I did some courses at the Lighthouse to get up to speed with Director (although I never was too hot designing for time based media) and ended up freelancing for Brighton-based Cogapp. I wanted desperately to work for them full time, but it wasn’t to be. Instead I ended up moving to London to work for the Multimedia Corporation. Initially I was producing screen layouts in quark for the Oxford Children’s Encyclopedia on CD Rom. Also in production was a CD Rom version of Sophie’s World – that was truly gorgeous, and was the first time I saw what really great designers could do with video and after effects. I worked with programmers directly for the first time at MMC too, although they were slightly aloof and I never got past thinking that it was some sort of magic that transformed the photoshop flats into feature rich interactive experiences. Some of the people that worked there were the most inspiring I ever worked with – particularly the designers Nikki Barton and Sophie Greenfield.

The business model for CDRoms never was too well thunk out so in a state of panic the company started to try out web work. Trouble was the programmers said that HTML wasn’t a programming language so they didn’t need to get involved. I taught myself HTML (badly). My first job was to produce Unilever’s Annual Report & Accounts. It worked fine locally, so I confidently copied it to disk (floppy!) and took it to present to the client. That was when I learnt the difference between relative and absolute links. Doh.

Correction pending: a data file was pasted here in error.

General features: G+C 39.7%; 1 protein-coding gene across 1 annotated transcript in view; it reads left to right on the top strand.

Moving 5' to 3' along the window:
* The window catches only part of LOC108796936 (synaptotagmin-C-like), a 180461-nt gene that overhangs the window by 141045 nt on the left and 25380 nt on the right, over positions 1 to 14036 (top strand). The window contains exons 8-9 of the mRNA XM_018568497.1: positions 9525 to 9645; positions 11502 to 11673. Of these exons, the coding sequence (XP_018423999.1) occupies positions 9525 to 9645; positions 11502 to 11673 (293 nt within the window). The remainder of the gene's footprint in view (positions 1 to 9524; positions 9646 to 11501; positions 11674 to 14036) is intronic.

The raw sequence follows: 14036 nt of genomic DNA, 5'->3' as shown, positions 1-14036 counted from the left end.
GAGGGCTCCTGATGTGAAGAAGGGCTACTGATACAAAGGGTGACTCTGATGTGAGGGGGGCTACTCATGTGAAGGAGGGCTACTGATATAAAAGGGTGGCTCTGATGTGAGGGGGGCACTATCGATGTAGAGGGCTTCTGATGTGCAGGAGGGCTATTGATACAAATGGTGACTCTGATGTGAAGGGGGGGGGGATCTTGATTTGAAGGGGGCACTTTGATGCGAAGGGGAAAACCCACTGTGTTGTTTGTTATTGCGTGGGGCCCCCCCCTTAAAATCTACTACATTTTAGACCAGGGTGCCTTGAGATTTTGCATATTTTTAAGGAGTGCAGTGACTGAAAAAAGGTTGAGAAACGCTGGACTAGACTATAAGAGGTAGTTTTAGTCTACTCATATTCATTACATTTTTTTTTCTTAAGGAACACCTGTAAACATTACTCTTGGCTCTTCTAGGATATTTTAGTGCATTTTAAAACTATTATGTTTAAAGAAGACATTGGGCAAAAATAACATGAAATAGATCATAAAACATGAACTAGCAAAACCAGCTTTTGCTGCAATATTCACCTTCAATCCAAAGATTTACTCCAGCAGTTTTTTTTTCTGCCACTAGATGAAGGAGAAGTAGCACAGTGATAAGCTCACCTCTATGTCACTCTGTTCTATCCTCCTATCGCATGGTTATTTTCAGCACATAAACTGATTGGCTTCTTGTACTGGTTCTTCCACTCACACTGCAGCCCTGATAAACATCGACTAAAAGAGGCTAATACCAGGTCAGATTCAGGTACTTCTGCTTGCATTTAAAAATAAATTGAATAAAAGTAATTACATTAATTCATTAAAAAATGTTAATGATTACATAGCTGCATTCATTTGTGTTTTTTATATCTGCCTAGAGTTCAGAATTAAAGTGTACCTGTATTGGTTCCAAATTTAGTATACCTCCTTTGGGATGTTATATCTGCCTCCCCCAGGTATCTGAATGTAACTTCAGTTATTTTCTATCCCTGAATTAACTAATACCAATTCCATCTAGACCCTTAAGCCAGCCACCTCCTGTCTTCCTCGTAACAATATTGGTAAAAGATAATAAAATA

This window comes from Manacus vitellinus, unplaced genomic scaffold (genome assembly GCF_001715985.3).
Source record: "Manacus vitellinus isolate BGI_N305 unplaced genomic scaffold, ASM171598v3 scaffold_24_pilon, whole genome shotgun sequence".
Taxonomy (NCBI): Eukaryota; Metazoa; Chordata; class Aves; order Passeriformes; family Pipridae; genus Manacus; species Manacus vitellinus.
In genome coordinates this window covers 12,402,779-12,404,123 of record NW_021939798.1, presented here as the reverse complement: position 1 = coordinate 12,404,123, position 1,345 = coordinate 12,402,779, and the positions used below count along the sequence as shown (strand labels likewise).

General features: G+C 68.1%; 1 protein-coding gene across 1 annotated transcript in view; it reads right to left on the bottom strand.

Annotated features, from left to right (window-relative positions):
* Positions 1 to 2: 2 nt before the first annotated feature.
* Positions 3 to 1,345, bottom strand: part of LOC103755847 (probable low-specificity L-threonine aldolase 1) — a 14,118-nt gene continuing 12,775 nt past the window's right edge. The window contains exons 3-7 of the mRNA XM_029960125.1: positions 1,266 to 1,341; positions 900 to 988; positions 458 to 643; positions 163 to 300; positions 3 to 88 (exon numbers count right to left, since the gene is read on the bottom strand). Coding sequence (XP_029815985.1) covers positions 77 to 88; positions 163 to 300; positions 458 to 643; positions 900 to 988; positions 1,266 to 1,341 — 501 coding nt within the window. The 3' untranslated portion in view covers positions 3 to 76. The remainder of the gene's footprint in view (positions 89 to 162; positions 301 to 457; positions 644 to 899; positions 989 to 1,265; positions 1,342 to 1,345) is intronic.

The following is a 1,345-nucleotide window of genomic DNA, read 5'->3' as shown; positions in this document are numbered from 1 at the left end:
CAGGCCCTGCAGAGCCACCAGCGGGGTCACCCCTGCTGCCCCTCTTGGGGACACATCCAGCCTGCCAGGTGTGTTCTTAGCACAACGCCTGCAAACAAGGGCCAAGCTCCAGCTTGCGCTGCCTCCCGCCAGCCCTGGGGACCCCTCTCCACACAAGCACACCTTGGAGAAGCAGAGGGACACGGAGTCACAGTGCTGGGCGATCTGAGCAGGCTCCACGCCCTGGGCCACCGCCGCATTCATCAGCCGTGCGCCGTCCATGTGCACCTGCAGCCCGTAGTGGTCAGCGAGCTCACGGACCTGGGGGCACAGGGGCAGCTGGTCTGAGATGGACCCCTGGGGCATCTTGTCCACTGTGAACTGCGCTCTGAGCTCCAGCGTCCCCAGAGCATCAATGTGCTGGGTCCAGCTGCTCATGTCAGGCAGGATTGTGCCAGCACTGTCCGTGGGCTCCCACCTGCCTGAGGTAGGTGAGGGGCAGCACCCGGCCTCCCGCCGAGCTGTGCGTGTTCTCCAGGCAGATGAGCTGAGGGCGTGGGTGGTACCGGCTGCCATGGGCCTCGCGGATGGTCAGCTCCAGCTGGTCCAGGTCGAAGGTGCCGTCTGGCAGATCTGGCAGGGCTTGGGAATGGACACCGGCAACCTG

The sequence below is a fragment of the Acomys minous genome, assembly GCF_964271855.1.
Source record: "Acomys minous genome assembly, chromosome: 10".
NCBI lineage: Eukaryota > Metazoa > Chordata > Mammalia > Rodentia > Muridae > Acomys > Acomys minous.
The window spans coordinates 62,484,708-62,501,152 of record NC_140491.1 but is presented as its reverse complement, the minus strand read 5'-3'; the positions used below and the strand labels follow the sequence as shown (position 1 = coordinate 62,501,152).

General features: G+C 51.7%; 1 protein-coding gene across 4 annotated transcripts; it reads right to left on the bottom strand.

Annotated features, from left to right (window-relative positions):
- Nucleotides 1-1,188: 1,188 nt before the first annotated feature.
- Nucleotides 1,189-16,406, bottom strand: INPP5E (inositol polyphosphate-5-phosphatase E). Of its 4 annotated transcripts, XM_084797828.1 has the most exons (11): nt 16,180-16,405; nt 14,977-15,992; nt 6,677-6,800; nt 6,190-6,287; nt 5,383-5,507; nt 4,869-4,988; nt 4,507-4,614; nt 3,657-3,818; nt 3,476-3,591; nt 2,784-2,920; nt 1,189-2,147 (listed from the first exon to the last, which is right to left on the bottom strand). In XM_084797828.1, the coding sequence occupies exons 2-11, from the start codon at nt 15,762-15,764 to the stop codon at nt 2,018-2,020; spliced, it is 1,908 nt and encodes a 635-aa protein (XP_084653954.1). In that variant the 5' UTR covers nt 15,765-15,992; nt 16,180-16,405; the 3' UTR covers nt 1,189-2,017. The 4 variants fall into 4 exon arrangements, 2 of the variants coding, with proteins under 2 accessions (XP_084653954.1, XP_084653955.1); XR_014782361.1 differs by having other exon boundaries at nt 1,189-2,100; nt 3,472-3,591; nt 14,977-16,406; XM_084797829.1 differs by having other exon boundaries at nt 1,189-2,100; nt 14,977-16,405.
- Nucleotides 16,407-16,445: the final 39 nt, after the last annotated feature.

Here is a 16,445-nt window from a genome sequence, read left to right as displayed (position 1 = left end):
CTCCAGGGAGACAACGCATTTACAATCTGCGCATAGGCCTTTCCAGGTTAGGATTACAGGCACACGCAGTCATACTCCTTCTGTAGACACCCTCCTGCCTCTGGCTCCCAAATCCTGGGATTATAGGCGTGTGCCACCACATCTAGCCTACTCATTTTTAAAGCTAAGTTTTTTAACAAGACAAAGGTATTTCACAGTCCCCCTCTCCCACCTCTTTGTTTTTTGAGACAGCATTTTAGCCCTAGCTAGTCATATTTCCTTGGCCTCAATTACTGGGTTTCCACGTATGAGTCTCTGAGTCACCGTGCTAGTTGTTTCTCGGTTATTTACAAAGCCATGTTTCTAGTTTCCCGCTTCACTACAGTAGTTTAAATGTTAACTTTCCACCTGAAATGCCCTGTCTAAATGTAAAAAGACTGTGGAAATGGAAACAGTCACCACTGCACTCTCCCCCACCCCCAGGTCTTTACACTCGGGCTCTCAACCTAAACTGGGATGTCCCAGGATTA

MMC didn’t make it sadly but I managed to get freelance stuff designing and building for the web. After a while I realised that the kind of things I wanted to design required the kind of Javascript I didn’t want to write, so I joined BBC Worldwide as a designer and worked with a great team of front-end coders. We did some fun stuff. We built an Dad’s Army microsite that had DHTML arrows advancing over a map of Europe. There was a Goodness Gracious Me site written by the TV writers and there was the first Top of the Pops site. I took inspiration from the Blue Note album sleeves and colourised everything in blue on a black background. I also did the Holiday site and fondly remember an ASCII text illustration of a skier. It was a commercial site and we were designing for 28 – 56k modems. We were told to create as many pages as possible so they could sell the inventory. There were ads on everything and the pages took forever to load. I went on maternity leave and when I got back a new regime was in place – Jacob Nielson ruled the roost and there was no more fun to be had trying to replicate a TV experience online.